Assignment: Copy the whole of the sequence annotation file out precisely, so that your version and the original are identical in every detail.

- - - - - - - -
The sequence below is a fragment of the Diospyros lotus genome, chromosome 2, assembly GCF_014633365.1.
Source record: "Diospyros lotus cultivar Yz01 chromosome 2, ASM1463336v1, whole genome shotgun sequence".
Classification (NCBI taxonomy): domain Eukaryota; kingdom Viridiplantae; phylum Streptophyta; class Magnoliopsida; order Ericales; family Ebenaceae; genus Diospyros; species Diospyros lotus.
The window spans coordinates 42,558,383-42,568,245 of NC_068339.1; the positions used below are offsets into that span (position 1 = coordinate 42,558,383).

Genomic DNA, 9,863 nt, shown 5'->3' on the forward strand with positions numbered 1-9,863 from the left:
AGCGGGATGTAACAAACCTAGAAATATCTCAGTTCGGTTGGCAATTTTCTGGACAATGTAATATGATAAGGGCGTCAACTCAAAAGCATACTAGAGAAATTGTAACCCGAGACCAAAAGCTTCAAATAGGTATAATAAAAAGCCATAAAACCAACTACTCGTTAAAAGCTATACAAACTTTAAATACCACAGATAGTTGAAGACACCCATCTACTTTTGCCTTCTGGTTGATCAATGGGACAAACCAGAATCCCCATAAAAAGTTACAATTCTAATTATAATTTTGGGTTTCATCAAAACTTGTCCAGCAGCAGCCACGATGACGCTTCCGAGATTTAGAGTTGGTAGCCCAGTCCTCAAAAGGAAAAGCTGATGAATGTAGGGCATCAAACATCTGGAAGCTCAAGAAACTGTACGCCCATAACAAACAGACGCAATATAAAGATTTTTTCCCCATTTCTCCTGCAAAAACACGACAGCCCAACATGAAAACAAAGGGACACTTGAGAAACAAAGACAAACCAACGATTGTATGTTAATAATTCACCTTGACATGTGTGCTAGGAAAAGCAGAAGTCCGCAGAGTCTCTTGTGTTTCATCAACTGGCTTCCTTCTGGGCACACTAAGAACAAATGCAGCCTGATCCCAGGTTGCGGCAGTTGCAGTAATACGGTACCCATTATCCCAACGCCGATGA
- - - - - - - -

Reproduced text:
The sequence below is a fragment of the Diospyros lotus genome, chromosome 2, assembly GCF_014633365.1.
Source record: "Diospyros lotus cultivar Yz01 chromosome 2, ASM1463336v1, whole genome shotgun sequence".
Classification (NCBI taxonomy): domain Eukaryota; kingdom Viridiplantae; phylum Streptophyta; class Magnoliopsida; order Ericales; family Ebenaceae; genus Diospyros; species Diospyros lotus.
The window spans coordinates 42,558,383-42,568,245 of NC_068339.1; the positions used below are offsets into that span (position 1 = coordinate 42,558,383).

Genomic DNA, 9,863 nt, shown 5'->3' on the forward strand with positions numbered 1-9,863 from the left:
AGCGGGATGTAACAAACCTAGAAATATCTCAGTTCGGTTGGCAATTTTCTGGACAATGTAATATGATAAGGGCGTCAACTCAAAAGCATACTAGAGAAATTGTAACCCGAGACCAAAAGCTTCAAATAGGTATAATAAAAAGCCATAAAACCAACTACTCGTTAAAAGCTATACAAACTTTAAATACCACAGATAGTTGAAGACACCCATCTACTTTTGCCTTCTGGTTGATCAATGGGACAAACCAGAATCCCCATAAAAAGTTACAATTCTAATTATAATTTTGGGTTTCATCAAAACTTGTCCAGCAGCAGCCACGATGACGCTTCCGAGATTTAGAGTTGGTAGCCCAGTCCTCAAAAGGAAAAGCTGATGAATGTAGGGCATCAAACATCTGGAAGCTCAAGAAACTGTACGCCCATAACAAACAGACGCAATATAAAGATTTTTTCCCCATTTCTCCTGCAAAAACACGACAGCCCAACATGAAAACAAAGGGACACTTGAGAAACAAAGACAAACCAACGATTGTATGTTAATAATTCACCTTGACATGTGTGCTAGGAAAAGCAGAAGTCCGCAGAGTCTCTTGTGTTTCATCAACTGGCTTCCTTCTGGGCACACTAAGAACAAATGCAGCCTGATCCCAGGTTGCGGCAGTTGCAGTAATACGGTACCCATTATCCCAACGCCGATGA